5 More Reasons to Homeschool Your Special Needs Child

by Noah Hanson 21 days ago in student

As if the first five reasons weren't enough, here are another five encouraging reasons to homeschool your special needs children.

5 More Reasons to Homeschool Your Special Needs Child

There are certain advantages to homeschooling any child, but homeschooling those with special needs is especially advantageous. The benefits of a home education largely outweigh those of public education. Here are five more good reasons to teach your children at home.

Medical Needs Are Ensured to Be Met

If you are a parent considering homeschooling a child with a medical condition, like a seizure disorder like epilepsy or a mood disorder like bi-polar disorder, you are well aware that medication is sometimes necessary. You are probably also aware that there are significant dangers to your child's health if these conditions are not carefully monitored. Though teachers intend well, no doubt, as a parent, you have much more at stake with the health and well-being of your child in your hands. There is no substitute for the care a child receives from his parents. If there is a medical need, you as a parent and home educator, do not have to worry about whether someone else is caring properly for your child.

Parents Can Monitor Progress More Closely

In a classroom with several special needs children or one with just one special kid along with a couple of dozen other children, a teacher's attention is constantly divided. She must control discipline, command her students' attention, teach, monitor progress, attend to resources, and numerous other things that pull her attention from providing for the child who perhaps needs the most intensive care.

Like attending to medical needs, parents can also monitor their child's progress more closely than a teacher can, making decisions about devoting more time and attention to a weak subject, and progressing more quickly through strong ones. And again, this flexibility is not controlled by a written educational plan that requires a slow meeting process to make the changes. A home educator can do it when it is needed; right away, every time.

Special Needs Can Be Met More Consistently

Therapists know that the key to many successful patients' treatments is consistency. When therapies are applied equally and regularly, they are most effective. When a child only gets certain therapies at school, and certain therapies at home, or some only during the day, and others only at night or on weekends, the regimen is less effective. At home, a parent can administer certain therapies (like light therapy for a child with a sensory processing disorder) with much more consistency than if the child is without it at school, with it in the evenings, and on weekends. In this case, the child is suffering without the needed accommodations at school.

Comfortable learning environments create better learning opportunities

The hard, wooden, or plastic desks used in most public schools are designed for one purpose—to keep kids uncomfortable enough to stay awake for long periods of time. This is necessary if the child is spending eight hours at a desk waiting for the opportunity to learn. But, it is already established that eight hours is more than most child, including those with special needs require to learn. Some kids do well standing, which is not a viable option in a classroom. Some do better legs crossed, sitting on the floor. Some kids have to move.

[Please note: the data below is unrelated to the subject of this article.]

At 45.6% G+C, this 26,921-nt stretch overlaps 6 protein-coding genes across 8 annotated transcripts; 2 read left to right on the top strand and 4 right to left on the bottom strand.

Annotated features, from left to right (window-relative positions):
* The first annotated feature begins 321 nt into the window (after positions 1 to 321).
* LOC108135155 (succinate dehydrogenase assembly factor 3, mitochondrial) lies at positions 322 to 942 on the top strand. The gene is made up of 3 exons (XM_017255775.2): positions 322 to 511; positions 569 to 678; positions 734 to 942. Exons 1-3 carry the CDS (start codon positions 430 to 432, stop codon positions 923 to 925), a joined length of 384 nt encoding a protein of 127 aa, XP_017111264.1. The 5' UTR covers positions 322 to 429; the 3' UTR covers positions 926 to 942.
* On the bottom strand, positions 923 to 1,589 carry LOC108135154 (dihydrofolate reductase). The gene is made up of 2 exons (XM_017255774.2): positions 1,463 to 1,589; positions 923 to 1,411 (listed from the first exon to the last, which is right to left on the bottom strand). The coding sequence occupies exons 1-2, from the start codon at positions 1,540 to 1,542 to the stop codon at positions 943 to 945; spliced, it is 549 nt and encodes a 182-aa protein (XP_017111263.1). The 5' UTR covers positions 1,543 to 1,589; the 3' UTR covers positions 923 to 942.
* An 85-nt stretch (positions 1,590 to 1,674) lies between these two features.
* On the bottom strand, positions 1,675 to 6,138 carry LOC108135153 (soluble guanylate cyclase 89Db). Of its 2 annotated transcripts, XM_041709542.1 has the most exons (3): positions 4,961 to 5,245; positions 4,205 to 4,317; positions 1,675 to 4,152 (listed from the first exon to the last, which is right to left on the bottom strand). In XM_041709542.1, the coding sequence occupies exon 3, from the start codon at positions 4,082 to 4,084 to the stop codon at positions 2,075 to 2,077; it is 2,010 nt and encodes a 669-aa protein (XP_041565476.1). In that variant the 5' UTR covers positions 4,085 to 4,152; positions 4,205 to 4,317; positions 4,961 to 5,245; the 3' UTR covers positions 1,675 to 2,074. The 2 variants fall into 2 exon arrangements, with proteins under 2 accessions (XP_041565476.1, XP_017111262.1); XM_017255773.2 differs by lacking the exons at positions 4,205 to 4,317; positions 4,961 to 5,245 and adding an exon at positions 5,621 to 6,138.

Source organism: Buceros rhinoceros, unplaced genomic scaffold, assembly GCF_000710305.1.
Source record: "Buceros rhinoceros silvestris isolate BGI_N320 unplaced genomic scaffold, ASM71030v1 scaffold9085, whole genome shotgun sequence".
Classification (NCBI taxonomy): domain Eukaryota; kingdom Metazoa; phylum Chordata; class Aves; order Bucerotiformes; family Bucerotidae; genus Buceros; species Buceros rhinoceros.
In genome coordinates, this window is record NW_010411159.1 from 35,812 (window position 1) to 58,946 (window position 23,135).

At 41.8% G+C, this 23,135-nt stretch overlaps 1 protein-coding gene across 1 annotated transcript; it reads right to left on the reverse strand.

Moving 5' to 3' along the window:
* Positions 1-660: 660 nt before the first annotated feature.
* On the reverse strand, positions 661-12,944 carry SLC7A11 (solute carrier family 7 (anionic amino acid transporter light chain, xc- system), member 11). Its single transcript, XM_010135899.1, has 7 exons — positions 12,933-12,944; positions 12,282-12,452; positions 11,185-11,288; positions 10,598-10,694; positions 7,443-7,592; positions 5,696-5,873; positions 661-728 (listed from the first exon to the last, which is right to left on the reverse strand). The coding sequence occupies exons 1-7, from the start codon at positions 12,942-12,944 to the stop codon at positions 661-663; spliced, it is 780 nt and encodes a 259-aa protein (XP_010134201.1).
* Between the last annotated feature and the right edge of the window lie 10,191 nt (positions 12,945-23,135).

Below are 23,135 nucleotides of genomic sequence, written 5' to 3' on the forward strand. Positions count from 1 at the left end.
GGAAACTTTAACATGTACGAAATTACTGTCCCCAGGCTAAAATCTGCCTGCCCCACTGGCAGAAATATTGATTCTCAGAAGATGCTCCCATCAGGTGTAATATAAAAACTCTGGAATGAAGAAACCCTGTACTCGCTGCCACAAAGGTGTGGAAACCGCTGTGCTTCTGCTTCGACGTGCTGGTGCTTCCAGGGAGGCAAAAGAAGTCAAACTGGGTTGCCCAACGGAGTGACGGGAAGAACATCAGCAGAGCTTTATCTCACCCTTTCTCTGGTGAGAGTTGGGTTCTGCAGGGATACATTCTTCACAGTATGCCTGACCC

When the basic comforts of children are met, their minds open and engage far more easily and readily. And where does a child get this advantage? Certainly not in row six, 20 feet from the blackboard. This advantage is offered by the comforts of home. Special kids can kick back in a comfortable lounge chair or bean bag at home with no distractions and read about what interests them.

Seating arrangements are not the only discomfort either. Social stigma and bullying are still very real threats in public school systems. It is plainly true that administrators simply cannot be in all places at one time. A child who is different in an average way, who may have braces, freckles, glasses, or acne is a target. A child who is significantly different, either physically, socially, or cognitively, stands a much higher chance of being bullied, and of it adversely affecting his education.

Home offers safety and security from these threats as well. For parents concerned they will be labeled as over-protective, it is better to ensure your child is safe and be protective than to allow your child to be unsafe. Safety is a comfort that cannot easily be replaced once lost. Homeschoolers can offer safety and security in ways public schools simply cannot.

No One Knows Your Child Better Than You

You know your special needs child. You have been there through all the trials. Homeschooling is not always an easy option, but no one is better equipped to teach a child than the child's loving, caring parent. You may not know all the facts about Christopher Columbus, but you know all the facts about your child. Public schools can do well with what their limitations are, but no one knows your child and can care for him like you.

About Author: Noah Hanson is an aspiring writer and content manager at Essays Discount. Writing is his true passion and he does his best to inspire others through her works. Also, Noah provides writing and editing help to those who want to do better at writing.

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